Evgeny Gusyatinskiy stays with the team and covers Russia and other former Soviet territories, Central and Eastern Europe, Greece and Israel. Julian Ross’ territorial focus has been broadened to include South Korea, Japan and South-East Asia. 

Several new programmers are also joining the team with territory specialities. They are: Stefan Borsos (India, Sri Lanka and Bangladesh); Michelle Carey (US, UK, New Zealand, Australia and English-speaking Canada) Shelly Kraicer (China, Hong Kong, Taiwan) Janneke Langelaan (Netherlands and Flanders) Mercedes Martínez-Abarca (Caribbean region, Latin America, Spain and Portugal) Olivier Pierre (Francophone countries, excluding Africa) Delly Shirazi (Middle East and North Africa) and Annina Wettstein (German-speaking territories and Scandinavia).

Robert Gray, Jolinde den Haas, Kim Haery, Aihara Hiromi, Stefan Ivančić and Roberto Turigliatto will continue to advise the festival. IFFR’s short-film programmers are Anna Germanidi, Erwin van ‘t Hart, Marta Jurkiewicz, Helena Kritis, Koen de Rooij, Julian Ross and Theus Zwakhals. Mid-length programmers are Lyse Ishimwe Nsengiyumva, Maaike Gouwenberg and Edwin Carels, with Nsengiyumva advising for sub-Saharan Africa. Peter van Hoof heads the editorial team responsible for the shorts and mid-length programme.

In other tweaks to the programming, what was previously called Regained, will be renamed and enlarged to Cinema Regained, comprising films reflecting on the living history of cinema. This section, with Olaf Möller as lead programmer, will feature recent restorations, films about film history (often accompanied by complementing titles), as well as tributes to people and institutions whose work embodies these connections, usually based upon a recent work or project.

“Many festivals have archival presentations, but what we want to explore further is the role of the archive and emphasise the political and creative dimensions that working on/with film history entails. It really is [again] about the dialogue,” Kaludjercic said.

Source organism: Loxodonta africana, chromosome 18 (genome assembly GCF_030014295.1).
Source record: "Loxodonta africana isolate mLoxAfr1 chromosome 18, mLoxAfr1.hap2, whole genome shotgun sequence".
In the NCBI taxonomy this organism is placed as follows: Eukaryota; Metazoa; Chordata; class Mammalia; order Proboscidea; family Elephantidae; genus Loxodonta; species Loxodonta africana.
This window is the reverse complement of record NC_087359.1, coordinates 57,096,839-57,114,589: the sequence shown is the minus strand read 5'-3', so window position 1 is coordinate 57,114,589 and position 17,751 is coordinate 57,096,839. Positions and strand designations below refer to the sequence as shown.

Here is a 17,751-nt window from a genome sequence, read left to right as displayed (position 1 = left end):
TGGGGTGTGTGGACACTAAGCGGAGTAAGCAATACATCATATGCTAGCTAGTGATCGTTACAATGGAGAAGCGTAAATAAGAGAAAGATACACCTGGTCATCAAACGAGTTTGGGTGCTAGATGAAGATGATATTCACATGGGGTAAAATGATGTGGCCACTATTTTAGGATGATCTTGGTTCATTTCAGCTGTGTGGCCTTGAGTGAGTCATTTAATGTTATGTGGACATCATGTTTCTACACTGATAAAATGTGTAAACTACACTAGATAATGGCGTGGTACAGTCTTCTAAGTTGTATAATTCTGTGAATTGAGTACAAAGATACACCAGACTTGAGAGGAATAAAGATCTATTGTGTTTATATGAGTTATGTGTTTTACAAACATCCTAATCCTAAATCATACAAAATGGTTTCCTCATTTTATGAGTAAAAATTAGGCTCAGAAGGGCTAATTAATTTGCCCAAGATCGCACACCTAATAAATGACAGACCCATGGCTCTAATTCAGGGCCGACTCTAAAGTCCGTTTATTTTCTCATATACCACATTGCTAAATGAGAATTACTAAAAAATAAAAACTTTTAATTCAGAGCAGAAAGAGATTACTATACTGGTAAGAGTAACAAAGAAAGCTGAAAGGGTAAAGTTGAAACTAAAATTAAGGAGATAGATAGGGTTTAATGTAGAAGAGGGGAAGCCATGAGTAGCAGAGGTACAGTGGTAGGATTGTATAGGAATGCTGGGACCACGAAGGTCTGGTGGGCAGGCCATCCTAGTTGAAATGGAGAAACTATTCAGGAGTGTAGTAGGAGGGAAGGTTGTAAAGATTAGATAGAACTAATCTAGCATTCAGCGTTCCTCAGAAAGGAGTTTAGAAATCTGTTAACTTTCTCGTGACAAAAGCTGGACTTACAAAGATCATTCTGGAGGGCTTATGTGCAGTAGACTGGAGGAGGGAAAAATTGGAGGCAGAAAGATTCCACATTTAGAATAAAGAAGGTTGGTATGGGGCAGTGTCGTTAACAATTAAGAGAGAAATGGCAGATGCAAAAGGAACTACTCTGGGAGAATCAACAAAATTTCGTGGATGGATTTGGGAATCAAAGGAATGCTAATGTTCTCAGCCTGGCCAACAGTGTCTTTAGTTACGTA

Limelight remains as IFFR’s section for highlights of the year in arthouse. VR works will be presented within the Art Directions programme.

50th anniversary celebrations

Kaludjercic has had to deal with all the challenges posed by the coronavirus pandemic as IFFR prepares for its landmark 50th edition.

“The word ‘rollercoaster’ wouldn’t cover it. It has been a hell of a ride,” she said. “The pandemic was certainly a big shock for the team but what brought us together in a very interesting way is the collaboration we have put in place, thinking about what concepts we can offer as solutions for this current situation. I was very happy to see how that brought the energy up.”

The 50th anniversary programme is likely to involve previous Tiger winners. Former directors of the festival will also be invited back to join in the celebrations.

Kaludjercic and her team are preparing for different scenarios regarding the COVID crisis. They are ready to stage a hybrid festival with a greater digital emphasis. They may also screen films in cities across the Netherlands as well as in Rotterdam.

“There are still a lot of things in the air largely because, of course, we do not yet know the level of restriction we will have and how many participants we will be able to invite from all corners of the world.”

Kaludjercic paid tribute to the “level of commitment and talent, energy and resilience” shown by the IFFR team in the current, unprecedented situation. That showed, she said, “that no matter what, we are going to have a great festival.”

“We are confident we will be able to organise a real and festive event, a celebration that also expands on IFFR’s mission to explore new, digital and online possibilities in cinema.”